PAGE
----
Navigating how to crate train a puppy may be time-consuming and require a great deal of patience, but yields many benefits. When used for a reasonable amount of time, crate training can help set boundaries for your puppy, such as letting him know where he can and cannot go within the house and what he can and cannot chew on.
Crate training helps your puppy to learn to hold his bladder for longer periods of time. There may be times when your puppy may need to be crated, such as a trip to the veterinarian or for travel. Learning how to crate train a puppy properly fulfills your pup's instinct to be in a den and can help your dog feel he has a safe place of his own.
What Is a Crate?
A crate is a plastic, metal, or collapsible enclosure with a door used to secure a dog for training and transportation needs. Crates come in a variety of sizes and may be purchased at most pet stores. As a general rule, it is best to select a crate rated for your dog's weight, which will require buying different sizes as your pup grows.
The kennel should be large enough to allow your dog to stand up and turn around comfortably. You can place items like blankets, toys, and water dishes inside the kennel to add comfort.
Why Do Puppies Need Crates?
Learning how to crate train a puppy has many uses. Using a crate helps the pup learn the rules of the house by preventing him from getting into trouble when you cannot supervise. The crate can be used while you're cooking, doing household chores, at work (for reasonable amounts of time), or asleep at night.
When done correctly, learning how to crate train a puppy will help to teach excited pups how to settle and relax. Much like we have our bedrooms, a crate acts as your puppies bedroom. Your dog will grow to view the crate as a safe space where he can go to escape when he feels nervous, anxious or when he wants a sense of security.
Learning how to crate train a puppy will also be valuable when you need to transport or travel with your pup. Having his crate in an unfamiliar place helps to provide a safe space.
Tips on How to Crate Train a Puppy
Depending on your pups age, temperament, and experiences, crate training can range from days to weeks. The crate should always be associated with positive things.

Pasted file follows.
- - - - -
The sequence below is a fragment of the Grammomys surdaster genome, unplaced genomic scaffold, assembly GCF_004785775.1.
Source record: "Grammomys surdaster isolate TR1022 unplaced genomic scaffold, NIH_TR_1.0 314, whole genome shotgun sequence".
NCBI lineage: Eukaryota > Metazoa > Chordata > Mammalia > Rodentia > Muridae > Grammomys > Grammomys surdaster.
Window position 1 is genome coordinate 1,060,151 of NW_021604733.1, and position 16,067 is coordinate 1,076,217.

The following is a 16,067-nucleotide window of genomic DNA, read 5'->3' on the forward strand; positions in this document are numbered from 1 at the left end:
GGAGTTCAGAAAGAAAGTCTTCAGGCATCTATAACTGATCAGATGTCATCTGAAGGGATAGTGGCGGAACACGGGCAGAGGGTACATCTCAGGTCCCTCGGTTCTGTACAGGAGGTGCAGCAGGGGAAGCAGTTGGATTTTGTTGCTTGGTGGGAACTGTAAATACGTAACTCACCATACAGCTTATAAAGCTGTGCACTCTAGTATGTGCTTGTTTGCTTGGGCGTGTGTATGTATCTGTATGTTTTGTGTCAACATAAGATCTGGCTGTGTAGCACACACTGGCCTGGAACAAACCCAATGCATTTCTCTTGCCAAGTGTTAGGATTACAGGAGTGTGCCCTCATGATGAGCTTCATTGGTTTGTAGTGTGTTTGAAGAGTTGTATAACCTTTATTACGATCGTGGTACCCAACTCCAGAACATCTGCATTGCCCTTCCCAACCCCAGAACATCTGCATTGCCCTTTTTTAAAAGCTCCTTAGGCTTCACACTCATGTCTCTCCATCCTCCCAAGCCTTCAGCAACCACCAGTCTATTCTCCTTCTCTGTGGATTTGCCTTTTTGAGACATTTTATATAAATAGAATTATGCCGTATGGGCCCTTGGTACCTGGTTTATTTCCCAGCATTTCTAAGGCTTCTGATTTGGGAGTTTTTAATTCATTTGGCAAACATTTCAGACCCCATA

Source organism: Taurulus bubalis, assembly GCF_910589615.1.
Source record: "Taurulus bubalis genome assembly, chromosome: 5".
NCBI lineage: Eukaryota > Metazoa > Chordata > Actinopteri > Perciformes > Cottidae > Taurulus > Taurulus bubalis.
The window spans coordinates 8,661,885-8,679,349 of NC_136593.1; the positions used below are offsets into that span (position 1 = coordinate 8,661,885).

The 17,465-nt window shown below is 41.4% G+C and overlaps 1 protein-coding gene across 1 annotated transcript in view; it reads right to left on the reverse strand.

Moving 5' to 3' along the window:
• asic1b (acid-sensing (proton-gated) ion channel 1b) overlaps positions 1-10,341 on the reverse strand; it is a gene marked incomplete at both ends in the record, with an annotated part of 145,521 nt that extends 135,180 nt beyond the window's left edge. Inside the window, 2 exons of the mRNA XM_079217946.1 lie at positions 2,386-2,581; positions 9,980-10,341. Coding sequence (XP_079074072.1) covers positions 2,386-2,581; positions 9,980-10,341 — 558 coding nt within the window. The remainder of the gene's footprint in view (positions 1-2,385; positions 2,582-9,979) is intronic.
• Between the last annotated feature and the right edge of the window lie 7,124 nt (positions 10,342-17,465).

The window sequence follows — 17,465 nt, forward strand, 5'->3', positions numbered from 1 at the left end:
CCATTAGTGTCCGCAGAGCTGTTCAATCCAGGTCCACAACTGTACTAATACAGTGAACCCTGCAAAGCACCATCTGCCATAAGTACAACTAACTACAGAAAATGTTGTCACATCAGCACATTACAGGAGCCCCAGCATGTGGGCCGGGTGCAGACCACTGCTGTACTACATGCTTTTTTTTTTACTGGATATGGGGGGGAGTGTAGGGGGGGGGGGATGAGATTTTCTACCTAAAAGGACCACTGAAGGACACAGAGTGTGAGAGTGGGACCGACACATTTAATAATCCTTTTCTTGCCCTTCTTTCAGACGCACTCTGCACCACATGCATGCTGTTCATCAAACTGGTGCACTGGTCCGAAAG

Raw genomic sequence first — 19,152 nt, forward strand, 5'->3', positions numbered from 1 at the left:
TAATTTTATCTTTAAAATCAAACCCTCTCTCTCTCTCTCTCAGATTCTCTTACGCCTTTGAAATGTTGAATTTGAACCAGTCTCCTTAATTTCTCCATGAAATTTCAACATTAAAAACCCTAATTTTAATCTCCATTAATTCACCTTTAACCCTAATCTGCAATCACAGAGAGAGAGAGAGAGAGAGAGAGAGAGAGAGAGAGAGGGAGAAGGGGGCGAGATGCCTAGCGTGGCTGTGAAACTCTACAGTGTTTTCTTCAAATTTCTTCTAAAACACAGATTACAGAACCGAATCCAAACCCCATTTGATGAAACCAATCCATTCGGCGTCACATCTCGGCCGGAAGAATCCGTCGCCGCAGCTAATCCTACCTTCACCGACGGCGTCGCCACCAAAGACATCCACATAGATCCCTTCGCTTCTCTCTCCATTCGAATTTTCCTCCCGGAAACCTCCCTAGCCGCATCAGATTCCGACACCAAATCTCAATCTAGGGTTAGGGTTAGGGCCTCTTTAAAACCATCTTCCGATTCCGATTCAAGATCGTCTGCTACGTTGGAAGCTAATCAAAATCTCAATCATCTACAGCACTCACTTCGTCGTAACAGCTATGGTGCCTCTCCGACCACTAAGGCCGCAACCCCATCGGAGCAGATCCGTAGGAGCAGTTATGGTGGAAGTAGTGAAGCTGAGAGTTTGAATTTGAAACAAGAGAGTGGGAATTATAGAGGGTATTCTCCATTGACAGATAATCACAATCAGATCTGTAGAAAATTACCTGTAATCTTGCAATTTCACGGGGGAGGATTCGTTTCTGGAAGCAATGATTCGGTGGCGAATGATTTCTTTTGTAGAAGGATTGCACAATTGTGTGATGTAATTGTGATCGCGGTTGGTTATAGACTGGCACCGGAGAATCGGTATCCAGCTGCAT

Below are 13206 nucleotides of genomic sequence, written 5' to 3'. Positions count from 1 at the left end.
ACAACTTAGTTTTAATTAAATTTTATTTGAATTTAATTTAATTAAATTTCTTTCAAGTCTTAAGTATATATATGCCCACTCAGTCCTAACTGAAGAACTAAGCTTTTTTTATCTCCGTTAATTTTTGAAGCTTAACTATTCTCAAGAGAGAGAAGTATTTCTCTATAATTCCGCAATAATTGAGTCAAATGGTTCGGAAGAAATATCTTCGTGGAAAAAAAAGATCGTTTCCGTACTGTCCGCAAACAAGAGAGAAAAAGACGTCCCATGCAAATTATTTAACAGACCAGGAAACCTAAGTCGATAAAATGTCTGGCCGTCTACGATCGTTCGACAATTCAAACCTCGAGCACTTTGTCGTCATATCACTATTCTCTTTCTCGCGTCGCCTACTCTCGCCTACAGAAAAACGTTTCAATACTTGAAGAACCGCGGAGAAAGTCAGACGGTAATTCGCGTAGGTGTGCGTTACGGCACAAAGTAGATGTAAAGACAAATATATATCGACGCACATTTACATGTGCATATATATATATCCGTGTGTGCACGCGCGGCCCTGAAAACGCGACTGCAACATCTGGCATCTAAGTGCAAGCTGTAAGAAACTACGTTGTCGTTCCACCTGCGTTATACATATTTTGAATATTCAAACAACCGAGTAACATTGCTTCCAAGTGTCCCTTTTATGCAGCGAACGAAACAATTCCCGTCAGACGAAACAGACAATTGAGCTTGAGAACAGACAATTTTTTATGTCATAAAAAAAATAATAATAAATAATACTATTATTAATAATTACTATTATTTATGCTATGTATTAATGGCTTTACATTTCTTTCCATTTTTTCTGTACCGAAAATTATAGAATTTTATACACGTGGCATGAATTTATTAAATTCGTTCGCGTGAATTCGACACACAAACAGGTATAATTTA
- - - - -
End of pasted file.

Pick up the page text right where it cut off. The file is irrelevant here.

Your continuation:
Never use the crate for punishment while working on how to crate train a puppy, as this will make him fear the crate and ultimately reject it. To set your puppy up for success, crate training should be done in a series of small steps, allowing your puppy to acclimate to the crate on his terms.If your pup will go into the crate at the beginning of step 2, then you may place the food dish at the back of the crate or as far inside as he will go. The goal is to place the food dish a little farther back each time you feed your pup.
1. Introducing Your Puppy to the Crate
When learning how to crate train a puppy, it is best to place the crate in an area of the house where you spend the most time. Place a blanket and toys inside and encourage your pup to check out the crate on his own terms. Take care to leave the door open and secure it in a way that does not move and frighten him.
To encourage your dog to investigate, it may be helpful to place treats outside the kennel and just inside the kennel. It is okay if your pup does not want to go in right away, do not force him. Continue to place treats inside the kennel until your pup feels comfortable enough to walk into the crate to retrieve the food.
This initial step may take several days so patience is key. If you find that your pup isn't interested in treats, a favorite toy may do the trick.
2. Using the Crate for Meal Time
Once your puppy is comfortable going in the crate on his own, the next step in learning how to crate train a puppy is feeding him regular meals near the crate. The placement of the food next to the crate will create a positive association.
Once your pup is comfortable standing in the crate to eat his meal, it is time to close the door. After your pup has finished his first meal in the crate, immediately open the door. Gradually increase the time that the door remains closed after each successful feeding until your puppy stays in the crate for 10 minutes after his meal.